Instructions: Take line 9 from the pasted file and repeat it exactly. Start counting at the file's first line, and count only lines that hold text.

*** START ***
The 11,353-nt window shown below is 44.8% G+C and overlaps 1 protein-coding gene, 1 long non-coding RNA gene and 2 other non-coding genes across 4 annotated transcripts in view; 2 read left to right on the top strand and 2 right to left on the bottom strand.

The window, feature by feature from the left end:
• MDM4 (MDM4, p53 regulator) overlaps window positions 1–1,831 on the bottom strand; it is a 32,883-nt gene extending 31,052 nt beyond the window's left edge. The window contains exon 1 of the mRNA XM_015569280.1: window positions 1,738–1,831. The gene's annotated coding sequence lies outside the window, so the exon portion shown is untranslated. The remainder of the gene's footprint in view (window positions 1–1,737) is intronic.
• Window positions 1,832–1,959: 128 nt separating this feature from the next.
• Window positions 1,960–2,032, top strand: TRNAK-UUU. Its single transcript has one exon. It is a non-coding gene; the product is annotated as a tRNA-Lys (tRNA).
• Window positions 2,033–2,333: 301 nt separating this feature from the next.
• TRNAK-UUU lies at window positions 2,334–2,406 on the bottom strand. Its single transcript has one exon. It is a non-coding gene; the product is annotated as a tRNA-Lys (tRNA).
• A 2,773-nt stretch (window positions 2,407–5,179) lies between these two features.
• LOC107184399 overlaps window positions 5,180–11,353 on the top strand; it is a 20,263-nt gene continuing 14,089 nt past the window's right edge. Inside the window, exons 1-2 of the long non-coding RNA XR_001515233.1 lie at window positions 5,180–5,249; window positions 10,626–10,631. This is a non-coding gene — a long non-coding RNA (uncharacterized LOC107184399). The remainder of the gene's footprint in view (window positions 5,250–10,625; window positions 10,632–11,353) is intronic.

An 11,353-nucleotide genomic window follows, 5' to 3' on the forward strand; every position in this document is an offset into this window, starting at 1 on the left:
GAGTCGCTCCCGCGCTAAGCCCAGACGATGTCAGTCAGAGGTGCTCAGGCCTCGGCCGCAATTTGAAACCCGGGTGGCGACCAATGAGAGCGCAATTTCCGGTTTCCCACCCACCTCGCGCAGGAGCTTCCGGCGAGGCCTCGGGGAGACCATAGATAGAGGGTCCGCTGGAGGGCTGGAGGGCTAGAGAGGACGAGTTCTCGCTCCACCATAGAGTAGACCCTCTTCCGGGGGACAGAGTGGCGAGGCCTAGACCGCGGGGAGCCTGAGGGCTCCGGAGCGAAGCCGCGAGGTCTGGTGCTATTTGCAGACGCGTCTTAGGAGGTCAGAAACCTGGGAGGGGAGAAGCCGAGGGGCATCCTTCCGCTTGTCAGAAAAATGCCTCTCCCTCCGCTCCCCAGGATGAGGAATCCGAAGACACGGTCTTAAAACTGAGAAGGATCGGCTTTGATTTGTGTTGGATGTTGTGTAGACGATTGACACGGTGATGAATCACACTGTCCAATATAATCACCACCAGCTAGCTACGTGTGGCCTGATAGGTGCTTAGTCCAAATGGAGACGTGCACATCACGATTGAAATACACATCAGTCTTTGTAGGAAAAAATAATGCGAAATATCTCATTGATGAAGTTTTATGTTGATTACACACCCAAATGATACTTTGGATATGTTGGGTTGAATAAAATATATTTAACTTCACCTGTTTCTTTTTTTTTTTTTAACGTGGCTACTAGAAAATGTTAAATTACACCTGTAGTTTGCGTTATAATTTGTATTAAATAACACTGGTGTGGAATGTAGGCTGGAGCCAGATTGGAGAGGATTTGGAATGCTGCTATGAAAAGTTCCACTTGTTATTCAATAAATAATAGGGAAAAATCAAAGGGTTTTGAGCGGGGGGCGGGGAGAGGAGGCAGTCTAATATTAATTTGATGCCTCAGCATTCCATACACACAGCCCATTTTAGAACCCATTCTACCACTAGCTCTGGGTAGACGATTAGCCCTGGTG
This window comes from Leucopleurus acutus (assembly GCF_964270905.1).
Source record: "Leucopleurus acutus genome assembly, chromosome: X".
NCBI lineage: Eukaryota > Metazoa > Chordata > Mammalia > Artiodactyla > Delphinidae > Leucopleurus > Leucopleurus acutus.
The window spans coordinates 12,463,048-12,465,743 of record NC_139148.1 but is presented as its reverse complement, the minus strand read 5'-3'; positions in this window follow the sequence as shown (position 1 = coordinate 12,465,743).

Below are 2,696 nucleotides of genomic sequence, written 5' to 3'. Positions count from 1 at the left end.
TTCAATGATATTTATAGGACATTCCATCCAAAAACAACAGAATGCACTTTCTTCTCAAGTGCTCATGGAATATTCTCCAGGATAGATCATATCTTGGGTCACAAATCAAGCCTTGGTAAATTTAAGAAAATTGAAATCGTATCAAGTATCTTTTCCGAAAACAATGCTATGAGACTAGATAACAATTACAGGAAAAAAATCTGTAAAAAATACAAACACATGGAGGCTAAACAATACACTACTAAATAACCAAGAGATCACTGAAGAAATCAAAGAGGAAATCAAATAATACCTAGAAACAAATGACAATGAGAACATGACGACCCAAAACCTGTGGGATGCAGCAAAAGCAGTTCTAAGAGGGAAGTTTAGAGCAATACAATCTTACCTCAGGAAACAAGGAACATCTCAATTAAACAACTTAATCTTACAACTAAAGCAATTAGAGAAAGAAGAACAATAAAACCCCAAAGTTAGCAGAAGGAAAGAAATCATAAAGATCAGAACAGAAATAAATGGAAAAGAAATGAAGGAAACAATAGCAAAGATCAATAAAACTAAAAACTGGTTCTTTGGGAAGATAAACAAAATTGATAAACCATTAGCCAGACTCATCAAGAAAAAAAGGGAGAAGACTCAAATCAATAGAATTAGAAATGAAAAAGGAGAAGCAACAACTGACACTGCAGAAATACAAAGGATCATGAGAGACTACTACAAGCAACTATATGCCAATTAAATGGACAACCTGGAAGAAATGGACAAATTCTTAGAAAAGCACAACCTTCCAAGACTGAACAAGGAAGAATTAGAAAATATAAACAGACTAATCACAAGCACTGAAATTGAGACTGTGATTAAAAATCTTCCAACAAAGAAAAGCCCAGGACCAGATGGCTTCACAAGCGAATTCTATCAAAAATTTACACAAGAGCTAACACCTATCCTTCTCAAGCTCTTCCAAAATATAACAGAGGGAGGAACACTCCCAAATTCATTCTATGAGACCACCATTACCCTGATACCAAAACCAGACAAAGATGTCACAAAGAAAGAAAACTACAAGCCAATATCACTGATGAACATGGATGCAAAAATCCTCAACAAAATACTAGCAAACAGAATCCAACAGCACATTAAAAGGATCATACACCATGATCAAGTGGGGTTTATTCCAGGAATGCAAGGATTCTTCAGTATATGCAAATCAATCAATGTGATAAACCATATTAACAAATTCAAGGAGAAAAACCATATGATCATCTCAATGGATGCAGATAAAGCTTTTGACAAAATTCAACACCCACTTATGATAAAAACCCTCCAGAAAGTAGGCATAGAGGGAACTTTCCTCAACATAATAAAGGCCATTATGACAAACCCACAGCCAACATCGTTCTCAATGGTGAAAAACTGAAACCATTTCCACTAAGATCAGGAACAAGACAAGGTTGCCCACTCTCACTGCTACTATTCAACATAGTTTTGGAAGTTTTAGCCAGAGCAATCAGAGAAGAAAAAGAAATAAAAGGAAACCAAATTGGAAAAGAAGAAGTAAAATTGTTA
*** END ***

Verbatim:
• LOC107184399 overlaps window positions 5,180–11,353 on the top strand; it is a 20,263-nt gene continuing 14,089 nt past the window's right edge. Inside the window, exons 1-2 of the long non-coding RNA XR_001515233.1 lie at window positions 5,180–5,249; window positions 10,626–10,631. This is a non-coding gene — a long non-coding RNA (uncharacterized LOC107184399). The remainder of the gene's footprint in view (window positions 5,250–10,625; window positions 10,632–11,353) is intronic.